While it certainly plays a secondary role, there is also a small group of sculptures through which Chen Fei has experimented with bringing his work into three dimensions—a gesture at the nature of the character itself as the level on which the artist sees his medium operating. Night Owl (2011) is a more or less direct translation of his long-haired female character into an entirely new set of materials: she holds a scythe, wears a rainbow jumper in which she appears in the paintings, and stands in a familiar patch of mushrooms.

Fast forward to Chen Fei’s most recent work, from the first half of 2016, his paintings are beginning to look a lot more like painting. They are, of course, not painterly, but they increasingly ask to be understood as painting through allusions to that tradition: we see a solo pieta, a figure contrapposto, a memento mori. (These historical allusions stretch back as far as 2013’s Renaissance in the Bush.) This is an extension of one of Chen’s most clever tactics: the reference to his medium within the work, stretching from tattoo ink to, now, marble sculpture. We might consider his work as an effective if unsubtle gesture: the indiscriminate insistence of marking “Chen Fei was here,” not in tree bark or on the side of a train but in visual culture or the flow of time itself, as he himself has scratched the phrase in blood on the back of his female protagonist as she surveys a clear, snowy day.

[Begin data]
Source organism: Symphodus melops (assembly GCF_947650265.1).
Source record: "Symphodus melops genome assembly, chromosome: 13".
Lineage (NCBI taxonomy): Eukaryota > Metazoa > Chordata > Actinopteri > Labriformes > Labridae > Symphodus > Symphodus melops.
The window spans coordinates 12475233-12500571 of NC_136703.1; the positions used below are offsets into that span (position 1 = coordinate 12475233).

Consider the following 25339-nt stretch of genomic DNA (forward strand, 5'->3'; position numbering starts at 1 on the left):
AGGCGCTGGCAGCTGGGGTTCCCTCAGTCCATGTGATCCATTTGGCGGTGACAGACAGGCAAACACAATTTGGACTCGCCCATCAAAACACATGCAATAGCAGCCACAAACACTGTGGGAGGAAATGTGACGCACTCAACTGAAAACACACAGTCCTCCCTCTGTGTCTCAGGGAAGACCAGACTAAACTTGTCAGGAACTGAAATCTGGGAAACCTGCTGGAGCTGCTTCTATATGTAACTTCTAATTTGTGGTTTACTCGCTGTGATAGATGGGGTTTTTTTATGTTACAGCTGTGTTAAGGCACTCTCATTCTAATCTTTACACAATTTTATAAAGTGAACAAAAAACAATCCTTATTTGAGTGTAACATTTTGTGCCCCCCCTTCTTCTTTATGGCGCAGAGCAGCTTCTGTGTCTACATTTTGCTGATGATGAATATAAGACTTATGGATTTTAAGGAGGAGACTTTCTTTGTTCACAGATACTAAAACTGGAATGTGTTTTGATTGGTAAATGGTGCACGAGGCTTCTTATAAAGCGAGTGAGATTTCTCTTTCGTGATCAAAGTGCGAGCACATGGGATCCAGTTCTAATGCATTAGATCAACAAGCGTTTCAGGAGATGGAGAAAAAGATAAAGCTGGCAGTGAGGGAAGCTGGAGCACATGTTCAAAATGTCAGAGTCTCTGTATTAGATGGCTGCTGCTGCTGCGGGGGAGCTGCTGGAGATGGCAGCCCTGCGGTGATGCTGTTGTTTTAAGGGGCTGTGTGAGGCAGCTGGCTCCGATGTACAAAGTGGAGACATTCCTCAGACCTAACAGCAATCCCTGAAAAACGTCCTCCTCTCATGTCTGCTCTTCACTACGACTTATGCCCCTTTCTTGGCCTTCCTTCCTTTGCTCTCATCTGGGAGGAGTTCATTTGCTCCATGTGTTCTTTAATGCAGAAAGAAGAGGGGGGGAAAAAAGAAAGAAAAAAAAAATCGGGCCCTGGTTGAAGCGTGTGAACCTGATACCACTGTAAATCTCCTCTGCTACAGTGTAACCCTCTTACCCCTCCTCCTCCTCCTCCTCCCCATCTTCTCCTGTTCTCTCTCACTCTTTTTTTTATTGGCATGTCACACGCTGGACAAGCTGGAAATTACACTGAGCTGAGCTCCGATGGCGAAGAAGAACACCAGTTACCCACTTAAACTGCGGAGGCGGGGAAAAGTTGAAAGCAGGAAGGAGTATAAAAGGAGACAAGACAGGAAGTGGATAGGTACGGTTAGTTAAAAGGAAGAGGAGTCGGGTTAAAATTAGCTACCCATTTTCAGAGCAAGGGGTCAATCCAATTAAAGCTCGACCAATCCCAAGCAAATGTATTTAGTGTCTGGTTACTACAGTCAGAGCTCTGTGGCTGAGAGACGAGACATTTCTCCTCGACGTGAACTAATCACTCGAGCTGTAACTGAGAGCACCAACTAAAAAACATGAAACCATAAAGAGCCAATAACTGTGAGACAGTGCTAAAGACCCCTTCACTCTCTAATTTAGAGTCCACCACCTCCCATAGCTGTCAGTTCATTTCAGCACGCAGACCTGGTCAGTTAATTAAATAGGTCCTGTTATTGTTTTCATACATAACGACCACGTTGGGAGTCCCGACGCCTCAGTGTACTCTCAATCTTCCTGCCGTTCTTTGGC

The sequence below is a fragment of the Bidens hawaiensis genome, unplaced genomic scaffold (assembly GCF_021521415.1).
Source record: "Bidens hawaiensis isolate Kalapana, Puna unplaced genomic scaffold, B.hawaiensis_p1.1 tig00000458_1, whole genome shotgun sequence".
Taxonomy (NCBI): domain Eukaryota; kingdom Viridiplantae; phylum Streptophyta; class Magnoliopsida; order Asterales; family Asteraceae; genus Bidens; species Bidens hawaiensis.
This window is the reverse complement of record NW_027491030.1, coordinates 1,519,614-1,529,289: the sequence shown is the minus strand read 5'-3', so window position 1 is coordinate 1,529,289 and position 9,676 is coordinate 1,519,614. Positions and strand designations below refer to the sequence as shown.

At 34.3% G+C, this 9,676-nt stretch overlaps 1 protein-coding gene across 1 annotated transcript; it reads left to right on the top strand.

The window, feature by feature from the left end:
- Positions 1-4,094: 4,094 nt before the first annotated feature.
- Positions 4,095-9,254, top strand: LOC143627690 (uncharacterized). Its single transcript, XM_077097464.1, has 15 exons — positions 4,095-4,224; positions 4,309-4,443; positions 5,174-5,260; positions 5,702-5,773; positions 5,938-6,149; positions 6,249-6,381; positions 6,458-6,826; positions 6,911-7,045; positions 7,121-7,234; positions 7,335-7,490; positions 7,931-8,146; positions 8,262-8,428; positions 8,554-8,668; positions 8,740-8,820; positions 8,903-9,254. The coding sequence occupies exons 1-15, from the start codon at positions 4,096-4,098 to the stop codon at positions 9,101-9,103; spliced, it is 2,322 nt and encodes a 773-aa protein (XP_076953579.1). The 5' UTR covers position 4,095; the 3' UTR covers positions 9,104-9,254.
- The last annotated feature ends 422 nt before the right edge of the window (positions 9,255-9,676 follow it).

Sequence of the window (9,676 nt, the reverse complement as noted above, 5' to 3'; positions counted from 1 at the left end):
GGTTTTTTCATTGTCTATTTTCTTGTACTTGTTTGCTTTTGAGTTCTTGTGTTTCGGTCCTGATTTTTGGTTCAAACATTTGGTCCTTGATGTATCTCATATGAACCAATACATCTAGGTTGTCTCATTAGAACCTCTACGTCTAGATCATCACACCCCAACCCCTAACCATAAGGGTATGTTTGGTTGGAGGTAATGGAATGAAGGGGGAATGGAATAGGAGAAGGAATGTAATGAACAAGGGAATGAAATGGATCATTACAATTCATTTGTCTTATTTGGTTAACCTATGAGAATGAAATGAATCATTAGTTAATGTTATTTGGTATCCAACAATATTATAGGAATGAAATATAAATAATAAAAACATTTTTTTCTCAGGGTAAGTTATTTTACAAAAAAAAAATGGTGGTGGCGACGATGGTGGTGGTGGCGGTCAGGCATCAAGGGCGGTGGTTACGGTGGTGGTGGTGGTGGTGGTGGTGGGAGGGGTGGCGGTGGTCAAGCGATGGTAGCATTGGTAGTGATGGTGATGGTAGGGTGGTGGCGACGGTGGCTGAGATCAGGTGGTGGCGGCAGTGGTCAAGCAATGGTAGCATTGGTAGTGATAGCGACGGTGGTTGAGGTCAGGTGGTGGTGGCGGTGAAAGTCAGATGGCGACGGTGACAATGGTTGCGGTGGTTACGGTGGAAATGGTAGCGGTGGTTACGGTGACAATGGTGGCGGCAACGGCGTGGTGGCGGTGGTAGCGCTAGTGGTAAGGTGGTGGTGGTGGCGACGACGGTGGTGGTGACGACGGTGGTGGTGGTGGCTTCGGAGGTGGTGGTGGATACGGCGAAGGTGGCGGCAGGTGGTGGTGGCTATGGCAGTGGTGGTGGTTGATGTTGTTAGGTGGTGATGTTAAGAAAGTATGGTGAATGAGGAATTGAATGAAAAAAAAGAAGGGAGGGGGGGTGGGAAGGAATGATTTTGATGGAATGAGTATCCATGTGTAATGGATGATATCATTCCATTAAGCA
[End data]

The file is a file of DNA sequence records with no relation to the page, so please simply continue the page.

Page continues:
All of which is to say that artists like Kato and Chen are active on the productive, progressive, constructive side of culture today; they borrow from the mechanics of pop and the consumption patterns of neoliberalism, and they aim to create new possibilities where none existed before. Rather than attacking popular culture, they build new popular cultures of their own, however small, that occupy a particular position within the broader ecology of the global mass media. Because of the new shape of our media world, this can happen now. They’re simply waiting for the logic of the art world to catch up.